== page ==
13th February 2015
Lessons from the G.O.D.S – The New Balance in Executive Search
I can remember the ‘good old days’ (g.o.d.s) when the Companies I worked for didn’t feel equipped or prepared to go to market themselves for the ‘big jobs’ so these roles would nearly always go to external Executive Search providers. It was a time when Executive’s career paths and progression was more often assisted through the large search companies and less by the Executives themselves (or their companies). On this basis, it was very important for Executives to maintain their contact with the large search firms in what ultimately became something of a very effective closed loop.
Often this cycle was repeated through multiple search companies, spreading the joy and connections (and addressing the ‘off-limits’ restrictions!!). It was not overt manipulation as much as damned good labour market management. If the supply of the roles you are seeking is controlled through a small group of suppliers it is in you and your organisation’s interests to stay well connected with those suppliers.
As a result costs of executive search remained relatively high, some might suggest they reflected what the market would bear rather than the fair value of the service offered. Some clients even whispered the ‘cartel’ word complaining about the levels of pricing for search from the big, international firms.
Back in the g.o.d.s, a core capability of effective Executive Search was the research resources and skill of the search firm. Often there were teams of skilled people developing and leveraging large databases that the garden variety HR or business person didn’t have and couldn’t access. Not only was access to the database a key differentiator, but also the particular skill of approaching and engaging the ‘passive’ candidate, that person who is not actively contemplating a move from their current role. This a real skill, perhaps the core skill, of effective search.
The Impact of Disruptive Technology – The Pendulum Swings
And then along comes a disruptive technology application; one that threatens the very existence of external recruitment agencies and Executive Search….LinkedIn. Along with a myriad of other technologies and applications that have empowered their users, LinkedIn places the ability to conduct research in the hands of anyone (who is prepared to pay an appropriate fee to access the database and learn how to use it). The skill of engaging with the passive candidate remains critical but it is a skill that can be developed, right?
This disruption has led to a significant shift in approach. Organisations can now see and take the opportunity to move from paying fees to external recruiters and search providers to an alternative approach that leverages the technology and builds the capability to manage recruitment and Executive Search internally, all on the basis that it will achieve cost savings to their business. I suggest there isn’t a HR person on the planet that doesn’t love to deliver a positive bottom line impact to their business – “We’re making a true commercial contribution” – yoohoo!!)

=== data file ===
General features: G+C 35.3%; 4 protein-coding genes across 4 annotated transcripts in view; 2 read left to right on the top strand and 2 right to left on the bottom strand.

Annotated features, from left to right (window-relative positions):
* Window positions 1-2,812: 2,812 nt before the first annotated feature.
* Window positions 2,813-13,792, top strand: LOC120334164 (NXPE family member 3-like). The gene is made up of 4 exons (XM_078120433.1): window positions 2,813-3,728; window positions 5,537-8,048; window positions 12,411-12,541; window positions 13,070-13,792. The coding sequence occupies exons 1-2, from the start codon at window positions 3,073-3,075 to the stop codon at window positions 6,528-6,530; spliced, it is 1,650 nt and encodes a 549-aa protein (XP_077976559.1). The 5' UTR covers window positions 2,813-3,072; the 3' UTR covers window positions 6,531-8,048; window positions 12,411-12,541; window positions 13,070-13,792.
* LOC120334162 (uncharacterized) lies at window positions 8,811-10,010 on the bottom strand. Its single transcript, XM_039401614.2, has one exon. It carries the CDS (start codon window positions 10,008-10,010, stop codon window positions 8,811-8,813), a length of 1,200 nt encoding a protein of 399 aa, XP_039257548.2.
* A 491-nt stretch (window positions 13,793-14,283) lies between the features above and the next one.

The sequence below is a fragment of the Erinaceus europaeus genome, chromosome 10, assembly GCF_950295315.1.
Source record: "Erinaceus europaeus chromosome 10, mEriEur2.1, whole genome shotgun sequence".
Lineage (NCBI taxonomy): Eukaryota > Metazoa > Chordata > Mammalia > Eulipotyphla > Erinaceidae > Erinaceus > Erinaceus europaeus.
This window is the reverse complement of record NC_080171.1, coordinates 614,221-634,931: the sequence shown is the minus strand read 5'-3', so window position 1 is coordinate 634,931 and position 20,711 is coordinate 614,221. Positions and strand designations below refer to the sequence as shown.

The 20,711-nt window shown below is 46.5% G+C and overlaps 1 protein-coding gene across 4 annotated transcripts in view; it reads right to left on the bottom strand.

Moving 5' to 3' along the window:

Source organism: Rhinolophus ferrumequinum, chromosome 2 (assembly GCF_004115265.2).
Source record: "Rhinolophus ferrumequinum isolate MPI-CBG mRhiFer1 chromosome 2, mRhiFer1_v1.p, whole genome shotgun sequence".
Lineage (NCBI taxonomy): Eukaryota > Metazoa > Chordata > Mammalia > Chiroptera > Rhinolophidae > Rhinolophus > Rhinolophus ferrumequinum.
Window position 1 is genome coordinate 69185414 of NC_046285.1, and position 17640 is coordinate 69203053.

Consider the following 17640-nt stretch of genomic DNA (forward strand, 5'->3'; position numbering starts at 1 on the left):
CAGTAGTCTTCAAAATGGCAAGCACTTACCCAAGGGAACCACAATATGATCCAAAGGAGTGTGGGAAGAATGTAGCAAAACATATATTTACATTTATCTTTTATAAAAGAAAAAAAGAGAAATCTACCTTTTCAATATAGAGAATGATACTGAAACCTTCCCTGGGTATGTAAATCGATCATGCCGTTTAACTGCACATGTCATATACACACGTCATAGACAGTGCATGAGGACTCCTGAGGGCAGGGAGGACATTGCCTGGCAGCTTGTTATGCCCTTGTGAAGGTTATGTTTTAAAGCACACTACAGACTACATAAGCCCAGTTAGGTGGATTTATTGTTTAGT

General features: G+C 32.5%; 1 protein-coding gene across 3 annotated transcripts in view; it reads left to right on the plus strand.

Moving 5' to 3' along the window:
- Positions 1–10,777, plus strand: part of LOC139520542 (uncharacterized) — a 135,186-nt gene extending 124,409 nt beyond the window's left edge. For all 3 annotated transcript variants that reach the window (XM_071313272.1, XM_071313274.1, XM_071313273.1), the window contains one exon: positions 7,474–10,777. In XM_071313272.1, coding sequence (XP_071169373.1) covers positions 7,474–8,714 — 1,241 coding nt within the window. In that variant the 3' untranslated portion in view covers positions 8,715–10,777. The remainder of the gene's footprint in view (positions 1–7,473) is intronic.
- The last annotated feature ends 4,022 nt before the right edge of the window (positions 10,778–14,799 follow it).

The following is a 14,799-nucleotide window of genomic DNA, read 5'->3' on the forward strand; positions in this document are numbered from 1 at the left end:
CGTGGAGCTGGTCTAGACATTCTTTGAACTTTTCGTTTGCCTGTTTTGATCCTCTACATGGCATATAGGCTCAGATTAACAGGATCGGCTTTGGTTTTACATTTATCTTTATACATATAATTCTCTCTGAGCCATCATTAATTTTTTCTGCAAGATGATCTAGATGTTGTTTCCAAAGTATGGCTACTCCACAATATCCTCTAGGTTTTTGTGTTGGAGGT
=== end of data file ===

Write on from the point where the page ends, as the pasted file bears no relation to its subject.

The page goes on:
Too Much of a Good Thing – The Pendulum Swings Back?
So the trend of doing more ‘in–house’ suggests that Executive Search, if not terminal is looking pretty wobbly, but, I suggest the reports of the demise of External Search may be somewhat premature.
There is increasing empirical evidence to support the view that internal recruitment (and search) functions can be a victim of their own success. Back in the g.o.d.s organisations:
- Could leverage multiple providers (often driving improved competitive fees!)
- Get the right search people to manage the tougher, specialised search roles
- Keep costs variable (you only incur a cost when the work is performed),
All combining to often drive improved outcomes in quality, cost and time to fill.
Now, organisations that have moved to build the internal capability have a more fixed internal cost and are looking to leverage that cost by ensuring all (or most) recruitment (and often search) is done internally. Often the internal team (or In-sourced Recruitment provider) does a great job which may lead to limiting any 3rd party involvement and driving as much volume as possible through the internal Recruitment/Search team to leverage these overheads. Higher volumes may lead to either greater time-to-fill or potential impacts on the quality of delivery as fixed teams are stretched (or the need for more and more resourcing with consequent cost impacts)
The Pendulum Settles – A New Balance
What we are seeing is the development of a new balance. Many organisations are finding that they may need to still have external specialist providers do recruitment or search for certain hard to fill roles, overflow work or time-sensitive appointments. As with all change perhaps the pendulum may be moving to a point of equilibrium where there is a balance between the efficiencies of internal recruitment teams, and the focused expertise of the external search expert. Perhaps a good analogy is DIY maintenance and repairs. The large hardware mega stores provide access to tools and knowledge to do many things ourselves, but yet there is still plenty of scope for the skilled tradesman to step in and help when we either don’t have the expertise, knowledge (or even inclination). There is room for both.
So is Executive Search dying? I say no!, In fact I don’t even think it is unwell, but it is evolving to be more responsive, adaptive and reflective of the needs of clients who are continuing to grow their expertise to find talent. There will always be a need to bring in the tradesman to fix that thing that you can’t, so it will be with Search.
As a Search business we’re pretty happy with this new equilibrium and think it makes sense. So if you think you might need to get the tradesman in the fix that leaking talent pipeline – feel free to give us a call.